Eo Wilson

Edward O Wilson; the real Ant Man

…his insights will be missed

Edward O Wilson, a US naturalist known to some as the “modern-day Darwin”, died on Sunday at the age of 92 in Massachusetts.  Alongside the British naturalist David Attenborough, Wilson was considered one of the world’s leading authorities on natural history and conservation.

Wilson had warned many times that humans can not continue to use the land and resources of the planet absent of environmental and social consequences. 

The insightful  biologist was caught up in controversies at times during his career. Nevertheless, he warned that “we live in a delusional state” if we do not understand the burden that the western way of life imposes on Earth. A warning that rings true, especially as the consequences of human-induced climate change continue to increase.

Plos wilson.jpgWilson has been called “the father of sociobiology” and “the father of biodiversity” for his environmental advocacy. Among his contributions to ecological theory is the theory of island biogeography (developed in collaboration with the mathematical ecologist Robert MacArthur), and has served as the foundation for conservation area design, as well as the unifying theory of biodiversity of Stephen P. Hubbell.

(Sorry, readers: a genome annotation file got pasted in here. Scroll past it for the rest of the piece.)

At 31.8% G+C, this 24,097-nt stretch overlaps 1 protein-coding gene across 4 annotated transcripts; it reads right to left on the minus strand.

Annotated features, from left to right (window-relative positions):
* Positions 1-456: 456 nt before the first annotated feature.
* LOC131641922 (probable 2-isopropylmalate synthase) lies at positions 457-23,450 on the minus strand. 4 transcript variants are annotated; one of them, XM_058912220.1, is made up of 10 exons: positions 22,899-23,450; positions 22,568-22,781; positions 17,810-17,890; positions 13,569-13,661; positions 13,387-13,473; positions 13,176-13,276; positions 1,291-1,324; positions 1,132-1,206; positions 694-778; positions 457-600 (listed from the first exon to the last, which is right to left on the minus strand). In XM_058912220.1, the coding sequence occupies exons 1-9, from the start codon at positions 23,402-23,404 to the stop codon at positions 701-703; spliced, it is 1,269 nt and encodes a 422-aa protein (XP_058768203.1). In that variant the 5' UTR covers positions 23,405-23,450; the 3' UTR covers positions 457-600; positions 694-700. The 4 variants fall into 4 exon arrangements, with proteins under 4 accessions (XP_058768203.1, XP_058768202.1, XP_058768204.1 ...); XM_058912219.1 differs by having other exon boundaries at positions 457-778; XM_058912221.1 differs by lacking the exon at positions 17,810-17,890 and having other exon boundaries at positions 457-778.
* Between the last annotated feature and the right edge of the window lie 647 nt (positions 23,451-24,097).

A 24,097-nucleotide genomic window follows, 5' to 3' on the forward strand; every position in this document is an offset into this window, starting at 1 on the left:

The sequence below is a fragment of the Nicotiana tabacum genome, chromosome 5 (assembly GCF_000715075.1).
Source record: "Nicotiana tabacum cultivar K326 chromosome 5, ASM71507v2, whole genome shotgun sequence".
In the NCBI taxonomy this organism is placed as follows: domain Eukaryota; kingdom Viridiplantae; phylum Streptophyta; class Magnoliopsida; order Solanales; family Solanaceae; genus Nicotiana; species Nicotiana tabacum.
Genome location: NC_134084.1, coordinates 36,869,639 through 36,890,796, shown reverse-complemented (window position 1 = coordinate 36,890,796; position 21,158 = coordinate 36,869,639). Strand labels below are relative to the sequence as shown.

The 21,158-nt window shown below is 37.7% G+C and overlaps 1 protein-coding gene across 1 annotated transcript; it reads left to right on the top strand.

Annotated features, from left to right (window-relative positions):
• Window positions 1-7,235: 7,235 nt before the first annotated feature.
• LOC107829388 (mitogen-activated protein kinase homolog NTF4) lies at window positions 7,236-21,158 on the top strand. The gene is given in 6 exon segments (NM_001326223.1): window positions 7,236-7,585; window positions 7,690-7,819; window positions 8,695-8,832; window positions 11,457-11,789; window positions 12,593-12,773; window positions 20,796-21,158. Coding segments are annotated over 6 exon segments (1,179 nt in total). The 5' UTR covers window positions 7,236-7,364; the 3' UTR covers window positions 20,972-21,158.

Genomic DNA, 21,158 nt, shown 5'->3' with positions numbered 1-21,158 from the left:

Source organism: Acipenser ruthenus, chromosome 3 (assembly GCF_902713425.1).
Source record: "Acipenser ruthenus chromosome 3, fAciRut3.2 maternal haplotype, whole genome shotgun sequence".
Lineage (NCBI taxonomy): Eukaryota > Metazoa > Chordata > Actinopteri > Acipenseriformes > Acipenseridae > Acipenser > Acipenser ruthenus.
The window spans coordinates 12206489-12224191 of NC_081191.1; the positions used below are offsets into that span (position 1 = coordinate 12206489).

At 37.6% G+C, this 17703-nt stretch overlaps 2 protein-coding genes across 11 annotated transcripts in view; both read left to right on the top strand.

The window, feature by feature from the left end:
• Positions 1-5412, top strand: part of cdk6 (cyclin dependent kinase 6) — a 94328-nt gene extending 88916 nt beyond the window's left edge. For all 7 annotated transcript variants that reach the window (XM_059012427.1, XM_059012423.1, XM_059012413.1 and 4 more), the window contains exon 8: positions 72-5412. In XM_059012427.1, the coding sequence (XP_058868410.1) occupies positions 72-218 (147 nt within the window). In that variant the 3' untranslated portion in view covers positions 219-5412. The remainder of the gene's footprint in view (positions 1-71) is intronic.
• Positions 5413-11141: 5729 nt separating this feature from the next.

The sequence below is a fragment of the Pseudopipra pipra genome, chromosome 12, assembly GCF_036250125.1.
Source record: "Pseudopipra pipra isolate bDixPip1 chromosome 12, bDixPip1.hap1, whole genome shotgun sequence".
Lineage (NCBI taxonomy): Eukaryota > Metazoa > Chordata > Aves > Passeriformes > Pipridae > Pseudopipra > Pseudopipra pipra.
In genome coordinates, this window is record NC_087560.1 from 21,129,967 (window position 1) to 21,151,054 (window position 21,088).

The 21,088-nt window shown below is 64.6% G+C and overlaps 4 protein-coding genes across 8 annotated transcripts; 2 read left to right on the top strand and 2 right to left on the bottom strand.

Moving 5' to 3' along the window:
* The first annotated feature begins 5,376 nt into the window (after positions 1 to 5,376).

“If all mankind were to disappear, the world would regenerate back to the rich state of equilibrium that existed 10,000 years ago. If insects were to vanish, the environment would collapse into chaos.”  E.O. Wilson

Wilson came to think of nature as his favorite companion and spent hours prowling forests, streams and swamps, observing wildlife. A childhood fishing accident left his vision so impaired that he could not observe larger animals from a distance. Instead, he concentrated on smaller creatures, and foremost, ants. Wilson’s studies and findings revealed how nature’s smallest of creatures exist, and how their social hierarchy resembled humans in some ways, but also greatly differed in other ways, especially in living in balance with their natural environment.

There are thousands of different species of ant, no one is sure since most of them are unknown to science, and perhaps a hundred million billion of the creatures are alive at any one time living in colonies of elegant social complexity.  Humanity still has lessons to learn from Earth’s smallest of creatures, and one outstanding lesson is working together to ensure the survival of the colony.

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